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Members, Revise Your Engines

Big, Honkin’ Vehicles to Be Replaced by EPA-Approved Cars

Goodbye sleek Lincoln Navigator, hello sensible Toyota Prius.

That’s the word Members received late last month when the Office of Administrative Counsel handed down a list of vehicles approved under a program that allows House Members to lease cars with taxpayer funds.

The 26-page list, created by the Environmental Protection Agency, limits the leasing program to fuel-efficient models that for some Members may be less flashy than their typical rides such as Cadillacs and Lincolns.

Members “can still get the same vehicle, it just probably won’t have the same juice,” Rep. Emanuel Cleaver (D-Mo.) said.

Fitting into the House Democrats’ attempt to green the Capitol, Cleaver introduced a bill in 2005 requiring Members to drive “low greenhouse gas-emitting vehicles” through the federal leasing program, which covers the cost of the car, insurance and gas for more than 140 participants. The bill was enacted in 2007, but with no specifics on which cars were deemed low-emitters, Members continued leasing their preferred models, including boat-sized sedans and sport utility vehicles.

Rep. Joe Barton (R-Texas), an early critic of the rule, maintains that it is too vague to be applied to 435 Members.

A former oil company engineer, Barton drives around his district in a 2007 flex-fuel Chevrolet Tahoe, which gets 21 miles per gallon and costs $705.90 a month for a two-year lease. Barton’s Tahoe was made at a General Motors plant in Arlington, Texas. His spokesman said such a hefty vehicle is necessary to tool around the 6,000-square-mile district.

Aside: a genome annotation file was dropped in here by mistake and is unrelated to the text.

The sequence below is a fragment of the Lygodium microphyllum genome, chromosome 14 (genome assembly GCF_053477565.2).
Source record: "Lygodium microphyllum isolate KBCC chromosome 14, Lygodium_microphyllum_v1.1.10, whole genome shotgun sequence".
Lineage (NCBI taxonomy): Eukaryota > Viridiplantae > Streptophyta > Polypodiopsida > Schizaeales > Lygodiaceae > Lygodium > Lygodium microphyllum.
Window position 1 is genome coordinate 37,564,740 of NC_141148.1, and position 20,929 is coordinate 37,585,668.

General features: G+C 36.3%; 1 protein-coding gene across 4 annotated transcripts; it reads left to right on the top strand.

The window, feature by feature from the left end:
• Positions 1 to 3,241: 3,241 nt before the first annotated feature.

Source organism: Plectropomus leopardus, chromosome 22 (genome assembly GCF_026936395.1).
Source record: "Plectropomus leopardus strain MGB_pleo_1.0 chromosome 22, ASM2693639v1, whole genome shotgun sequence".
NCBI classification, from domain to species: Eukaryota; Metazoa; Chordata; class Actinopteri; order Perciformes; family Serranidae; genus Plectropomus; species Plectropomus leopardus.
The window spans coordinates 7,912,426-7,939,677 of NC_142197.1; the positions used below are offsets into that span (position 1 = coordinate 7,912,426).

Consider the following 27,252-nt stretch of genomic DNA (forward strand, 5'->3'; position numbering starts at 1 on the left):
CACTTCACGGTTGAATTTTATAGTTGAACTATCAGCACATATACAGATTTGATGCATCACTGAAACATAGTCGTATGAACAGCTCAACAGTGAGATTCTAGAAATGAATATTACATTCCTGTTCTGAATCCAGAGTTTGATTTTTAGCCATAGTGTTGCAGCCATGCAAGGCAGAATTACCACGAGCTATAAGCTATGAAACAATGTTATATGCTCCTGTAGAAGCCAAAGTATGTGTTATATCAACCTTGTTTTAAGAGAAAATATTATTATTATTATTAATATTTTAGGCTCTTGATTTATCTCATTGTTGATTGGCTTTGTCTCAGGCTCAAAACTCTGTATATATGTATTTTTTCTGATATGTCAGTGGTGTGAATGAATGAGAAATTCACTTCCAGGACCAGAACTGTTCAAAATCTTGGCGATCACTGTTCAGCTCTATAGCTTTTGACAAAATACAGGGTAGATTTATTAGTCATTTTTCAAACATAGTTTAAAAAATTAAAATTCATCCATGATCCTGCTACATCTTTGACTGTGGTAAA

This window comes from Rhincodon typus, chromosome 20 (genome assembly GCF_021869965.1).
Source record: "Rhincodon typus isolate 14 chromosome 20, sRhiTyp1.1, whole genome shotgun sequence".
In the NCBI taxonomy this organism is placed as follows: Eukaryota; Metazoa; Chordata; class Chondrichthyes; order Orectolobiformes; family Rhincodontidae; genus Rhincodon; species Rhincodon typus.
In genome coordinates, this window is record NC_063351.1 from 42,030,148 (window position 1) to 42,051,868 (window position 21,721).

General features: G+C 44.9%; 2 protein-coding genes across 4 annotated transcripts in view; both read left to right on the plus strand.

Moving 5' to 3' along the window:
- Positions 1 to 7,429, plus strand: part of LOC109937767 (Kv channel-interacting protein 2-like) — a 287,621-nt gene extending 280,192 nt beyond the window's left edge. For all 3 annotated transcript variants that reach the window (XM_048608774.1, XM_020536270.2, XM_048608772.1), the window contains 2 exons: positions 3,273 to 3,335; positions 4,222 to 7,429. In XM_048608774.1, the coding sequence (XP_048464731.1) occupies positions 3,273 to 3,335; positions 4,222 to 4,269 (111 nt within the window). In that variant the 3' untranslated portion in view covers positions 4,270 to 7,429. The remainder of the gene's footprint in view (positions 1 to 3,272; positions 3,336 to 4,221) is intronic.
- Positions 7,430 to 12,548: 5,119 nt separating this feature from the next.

“A car that works in New York City won’t work in Texas,” the spokesman said, adding that Barton leases a “regular sedan” in Washington, where the terrain is less rough.

The car that works in New York City, at least for Rep. Charlie Rangel (D-N.Y.) , is a Cadillac DeVille. The dapper Ways and Means chairman has been riding around his Harlem-centered district in the Caddie since 2004 and has no plans of turning in the keys. Not a single Cadillac made the list.

“There’s no way in the world I’m going to get a new lease. I just want what I got,” Rangel said.

There are some bright spots in the EPA’s vehicle list, which includes a few luxury models that offer leather seats, wood-paneled dashboards and souped-up engines. The list includes nearly three dozen BMW models, including the 528XI, which starts at $46,500, and the sleek Porsche Boxster S, a 295-horsepower two-seater that retails for around $55,000. More sensible (and American-made) choices include a Chevrolet Impala, Ford Escape Hybrid and Mercury Sable.

All car leases have to be approved by the Office of Administrative Counsel, which is also responsible for enforcing the low- emission rule.

Members with cars not on the list can keep them throughout the life of the current lease but will have to switch to an approved vehicle for future leases. Leases typically go for two years to coincide with the length of a Member’s term. The Office of Administrative Counsel did not grant requests for a list detailing Members’ leases, maintaining the information is not public.

Setting an example for his House colleagues, Cleaver maneuvers around his Kansas City district in a leased Ford Econoline Van that once served as an airport shuttle bus. Its diesel engine was converted to run on vegetable oil, which powers Cleaver through his western Missouri district at 70 cents per gallon. “It also smells like french fries [and] burgers instead of smoke,” Cleaver said proudly.

Though Cleaver touts his grease-powered vehicle as a low-emission alternative to Tahoes and Cadillacs, the Ford Econoline did not make the EPA’s list of acceptable cars for the federal leasing program. The office is hoping their beloved van will eventually make the cut.

“We actually don’t know the status of our vehicle,” Cleaver spokesman Sam Burnett said. “If it is breaking the rule, it is not breaking it in spirit.”

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